Is GEDCOM dead?

I picked up a copy of ‘Your Family Tree’ magazine today and found it contained an article entitled ‘Is GEDCOM dead?’ (June 2011 issue 104, p22-24), the same title as an article published in ‘Genealogical Computing’ in 2000 (available online  I have not come across the author, Richard Wentk before, so I Googled him.  It seems that he has written articles for computing magazines published by future plc, the publishers of ‘Your Family Tree’, so he may be an in-house writer.

The article picks out five contenders for the development of a new standard: Better GEDCOM, OpenGen, an unnamed German project (, LDS church and GRAMPS.  Of these, I would rate only Better GEDCOM and GRAMPS as contenders as they are clearly in active development.  Gramps has been around for a few years now and I discovered Better GEDCOM in November 2010, shortly after it started.

Anything specifically related to software or standards development on the German website is not obvious, but having to translate from German did not encourage me to be persistent.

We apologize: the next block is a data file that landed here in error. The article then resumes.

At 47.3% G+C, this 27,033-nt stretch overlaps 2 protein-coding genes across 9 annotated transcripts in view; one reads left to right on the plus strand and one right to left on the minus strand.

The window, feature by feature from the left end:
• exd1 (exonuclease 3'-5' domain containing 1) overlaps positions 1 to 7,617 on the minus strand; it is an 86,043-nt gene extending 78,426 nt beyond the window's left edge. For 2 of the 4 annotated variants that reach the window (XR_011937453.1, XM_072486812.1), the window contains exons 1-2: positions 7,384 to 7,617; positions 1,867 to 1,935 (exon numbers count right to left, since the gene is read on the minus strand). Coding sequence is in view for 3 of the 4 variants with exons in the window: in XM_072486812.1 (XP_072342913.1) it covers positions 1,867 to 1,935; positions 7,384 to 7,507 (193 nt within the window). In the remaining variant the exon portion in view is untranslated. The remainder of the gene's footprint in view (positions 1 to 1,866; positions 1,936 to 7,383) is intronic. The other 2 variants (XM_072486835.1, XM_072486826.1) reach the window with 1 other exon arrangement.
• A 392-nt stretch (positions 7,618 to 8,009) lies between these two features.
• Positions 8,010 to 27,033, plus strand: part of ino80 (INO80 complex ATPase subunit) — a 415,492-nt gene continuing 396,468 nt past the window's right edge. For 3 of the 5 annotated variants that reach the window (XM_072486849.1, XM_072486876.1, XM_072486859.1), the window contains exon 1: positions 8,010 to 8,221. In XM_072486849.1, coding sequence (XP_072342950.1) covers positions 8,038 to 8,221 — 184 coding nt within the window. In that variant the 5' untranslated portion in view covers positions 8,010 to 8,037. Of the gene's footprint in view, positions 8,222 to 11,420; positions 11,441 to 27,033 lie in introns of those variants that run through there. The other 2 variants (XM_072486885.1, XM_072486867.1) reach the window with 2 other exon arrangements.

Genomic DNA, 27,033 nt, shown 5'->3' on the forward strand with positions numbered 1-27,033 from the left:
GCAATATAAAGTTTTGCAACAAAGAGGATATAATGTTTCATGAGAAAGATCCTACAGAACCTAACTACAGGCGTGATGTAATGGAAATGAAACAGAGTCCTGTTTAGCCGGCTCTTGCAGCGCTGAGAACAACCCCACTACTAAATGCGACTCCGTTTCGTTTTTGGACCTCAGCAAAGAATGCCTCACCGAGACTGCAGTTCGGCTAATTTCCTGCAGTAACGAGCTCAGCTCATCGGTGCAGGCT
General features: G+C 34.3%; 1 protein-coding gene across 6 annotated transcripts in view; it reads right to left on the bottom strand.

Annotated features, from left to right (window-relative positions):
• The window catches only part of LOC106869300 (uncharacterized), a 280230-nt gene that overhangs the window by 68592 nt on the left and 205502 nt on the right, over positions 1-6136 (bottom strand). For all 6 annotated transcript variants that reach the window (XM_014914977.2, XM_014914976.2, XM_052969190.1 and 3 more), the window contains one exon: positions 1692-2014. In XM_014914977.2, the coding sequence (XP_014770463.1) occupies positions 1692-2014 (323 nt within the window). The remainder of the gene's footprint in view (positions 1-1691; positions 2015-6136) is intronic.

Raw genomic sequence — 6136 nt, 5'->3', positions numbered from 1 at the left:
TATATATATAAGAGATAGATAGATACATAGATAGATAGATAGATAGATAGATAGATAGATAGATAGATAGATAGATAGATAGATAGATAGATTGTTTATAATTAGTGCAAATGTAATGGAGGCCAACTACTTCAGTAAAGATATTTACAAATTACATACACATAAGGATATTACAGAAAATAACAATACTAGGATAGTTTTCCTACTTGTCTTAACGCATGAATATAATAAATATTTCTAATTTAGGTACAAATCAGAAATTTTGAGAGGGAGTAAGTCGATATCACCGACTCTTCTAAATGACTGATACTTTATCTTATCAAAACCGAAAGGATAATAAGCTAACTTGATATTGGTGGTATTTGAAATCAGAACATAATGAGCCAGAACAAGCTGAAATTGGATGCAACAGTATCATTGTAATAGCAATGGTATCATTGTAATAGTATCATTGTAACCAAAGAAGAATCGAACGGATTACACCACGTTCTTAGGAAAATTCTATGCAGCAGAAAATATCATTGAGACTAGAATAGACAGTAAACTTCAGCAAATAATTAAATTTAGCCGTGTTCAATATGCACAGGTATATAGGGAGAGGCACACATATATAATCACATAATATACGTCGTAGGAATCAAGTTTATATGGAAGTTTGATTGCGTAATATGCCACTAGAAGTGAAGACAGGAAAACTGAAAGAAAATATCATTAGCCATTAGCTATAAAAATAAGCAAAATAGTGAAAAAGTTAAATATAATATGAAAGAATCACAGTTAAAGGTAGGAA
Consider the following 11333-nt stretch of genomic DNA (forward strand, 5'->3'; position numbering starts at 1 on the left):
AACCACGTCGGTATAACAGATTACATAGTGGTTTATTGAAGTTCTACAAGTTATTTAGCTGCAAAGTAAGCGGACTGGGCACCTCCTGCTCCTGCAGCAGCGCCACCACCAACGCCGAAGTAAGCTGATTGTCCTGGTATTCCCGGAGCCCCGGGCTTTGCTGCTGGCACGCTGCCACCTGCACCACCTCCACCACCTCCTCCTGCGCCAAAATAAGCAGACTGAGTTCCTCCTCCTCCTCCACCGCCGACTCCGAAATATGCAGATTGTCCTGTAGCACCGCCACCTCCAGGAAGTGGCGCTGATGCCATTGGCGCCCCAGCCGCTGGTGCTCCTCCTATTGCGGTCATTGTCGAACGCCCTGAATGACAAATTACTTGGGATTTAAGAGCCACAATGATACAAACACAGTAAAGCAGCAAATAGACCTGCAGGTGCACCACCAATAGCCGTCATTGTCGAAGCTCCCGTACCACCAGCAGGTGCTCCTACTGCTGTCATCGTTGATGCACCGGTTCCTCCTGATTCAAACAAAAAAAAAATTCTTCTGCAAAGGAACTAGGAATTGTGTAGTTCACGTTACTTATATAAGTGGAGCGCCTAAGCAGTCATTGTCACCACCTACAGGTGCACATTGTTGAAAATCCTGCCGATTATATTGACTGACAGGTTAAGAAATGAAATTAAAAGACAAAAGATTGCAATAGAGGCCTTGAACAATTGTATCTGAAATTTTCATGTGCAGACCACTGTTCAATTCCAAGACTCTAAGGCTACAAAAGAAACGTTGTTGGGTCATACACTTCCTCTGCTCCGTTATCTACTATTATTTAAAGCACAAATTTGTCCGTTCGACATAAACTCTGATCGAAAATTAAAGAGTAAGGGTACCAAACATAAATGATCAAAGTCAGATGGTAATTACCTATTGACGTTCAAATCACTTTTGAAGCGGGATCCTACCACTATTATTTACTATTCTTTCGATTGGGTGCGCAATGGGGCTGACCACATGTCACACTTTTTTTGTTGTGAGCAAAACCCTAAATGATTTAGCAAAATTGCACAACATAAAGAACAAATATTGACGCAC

Although OpenGen was established in April 2010, their website contains no publicly viewable debate and the home page was last updated in 9 February 2011, so it seems moribund and the name a misnomer as it is an industry led endeavour.  I found a couple of references to an unofficial announcement from FamilySearch (=LDS) of something called SORD (SOurce Record Data) at the RootsTech conference in February.  It seems to me that there is still no real industry commitment.

I commend the publication of the article because raising the issue with the genealogy public is long overdue.  I believe that the antiquated GEDCOM is holding back the Genealogy world, as it is the underlying cause of data transfer and other problems.  An analysis of the search terms recorded for this blog suggests that 30% of queries are about this and related issues, which if representative, should be a big wake-up call for commercial developers of genealogy software.


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